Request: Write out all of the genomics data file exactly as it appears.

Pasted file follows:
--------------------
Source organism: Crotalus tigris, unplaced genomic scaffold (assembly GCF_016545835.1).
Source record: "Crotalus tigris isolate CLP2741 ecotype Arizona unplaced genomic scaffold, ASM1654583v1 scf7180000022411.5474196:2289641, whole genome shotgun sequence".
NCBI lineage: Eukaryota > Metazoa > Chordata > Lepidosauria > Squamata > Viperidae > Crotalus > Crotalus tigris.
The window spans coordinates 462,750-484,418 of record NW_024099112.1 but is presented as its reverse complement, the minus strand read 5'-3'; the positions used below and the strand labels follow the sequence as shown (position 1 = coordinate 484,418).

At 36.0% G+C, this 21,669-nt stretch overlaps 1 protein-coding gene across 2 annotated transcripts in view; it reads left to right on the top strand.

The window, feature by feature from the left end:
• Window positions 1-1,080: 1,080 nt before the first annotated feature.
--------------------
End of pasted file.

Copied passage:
Source organism: Crotalus tigris, unplaced genomic scaffold (assembly GCF_016545835.1).
Source record: "Crotalus tigris isolate CLP2741 ecotype Arizona unplaced genomic scaffold, ASM1654583v1 scf7180000022411.5474196:2289641, whole genome shotgun sequence".
NCBI lineage: Eukaryota > Metazoa > Chordata > Lepidosauria > Squamata > Viperidae > Crotalus > Crotalus tigris.
The window spans coordinates 462,750-484,418 of record NW_024099112.1 but is presented as its reverse complement, the minus strand read 5'-3'; the positions used below and the strand labels follow the sequence as shown (position 1 = coordinate 484,418).

At 36.0% G+C, this 21,669-nt stretch overlaps 1 protein-coding gene across 2 annotated transcripts in view; it reads left to right on the top strand.

The window, feature by feature from the left end:
• Window positions 1-1,080: 1,080 nt before the first annotated feature.